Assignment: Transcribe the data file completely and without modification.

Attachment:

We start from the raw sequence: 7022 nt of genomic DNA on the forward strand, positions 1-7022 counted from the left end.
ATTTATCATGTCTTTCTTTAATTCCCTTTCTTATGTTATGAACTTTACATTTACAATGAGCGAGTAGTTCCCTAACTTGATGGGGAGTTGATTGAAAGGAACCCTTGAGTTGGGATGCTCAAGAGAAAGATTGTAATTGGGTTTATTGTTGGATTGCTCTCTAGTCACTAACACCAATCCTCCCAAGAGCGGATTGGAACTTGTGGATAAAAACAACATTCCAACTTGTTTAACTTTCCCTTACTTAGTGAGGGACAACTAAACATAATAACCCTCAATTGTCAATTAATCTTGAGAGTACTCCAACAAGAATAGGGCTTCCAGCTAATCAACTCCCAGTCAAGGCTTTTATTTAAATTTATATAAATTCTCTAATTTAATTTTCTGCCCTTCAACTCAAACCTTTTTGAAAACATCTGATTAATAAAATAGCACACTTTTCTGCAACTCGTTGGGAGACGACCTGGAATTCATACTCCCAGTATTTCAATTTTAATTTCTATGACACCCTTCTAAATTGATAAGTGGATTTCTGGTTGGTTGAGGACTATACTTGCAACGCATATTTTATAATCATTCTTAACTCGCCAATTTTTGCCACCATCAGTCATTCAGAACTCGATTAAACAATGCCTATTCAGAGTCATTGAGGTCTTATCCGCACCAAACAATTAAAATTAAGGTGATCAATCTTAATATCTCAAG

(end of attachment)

We start from the raw sequence: 7022 nt of genomic DNA on the forward strand, positions 1-7022 counted from the left end.
ATTTATCATGTCTTTCTTTAATTCCCTTTCTTATGTTATGAACTTTACATTTACAATGAGCGAGTAGTTCCCTAACTTGATGGGGAGTTGATTGAAAGGAACCCTTGAGTTGGGATGCTCAAGAGAAAGATTGTAATTGGGTTTATTGTTGGATTGCTCTCTAGTCACTAACACCAATCCTCCCAAGAGCGGATTGGAACTTGTGGATAAAAACAACATTCCAACTTGTTTAACTTTCCCTTACTTAGTGAGGGACAACTAAACATAATAACCCTCAATTGTCAATTAATCTTGAGAGTACTCCAACAAGAATAGGGCTTCCAGCTAATCAACTCCCAGTCAAGGCTTTTATTTAAATTTATATAAATTCTCTAATTTAATTTTCTGCCCTTCAACTCAAACCTTTTTGAAAACATCTGATTAATAAAATAGCACACTTTTCTGCAACTCGTTGGGAGACGACCTGGAATTCATACTCCCAGTATTTCAATTTTAATTTCTATGACACCCTTCTAAATTGATAAGTGGATTTCTGGTTGGTTGAGGACTATACTTGCAACGCATATTTTATAATCATTCTTAACTCGCCAATTTTTGCCACCATCAGTCATTCAGAACTCGATTAAACAATGCCTATTCAGAGTCATTGAGGTCTTATCCGCACCAAACAATTAAAATTAAGGTGATCAATCTTAATATCTCAAG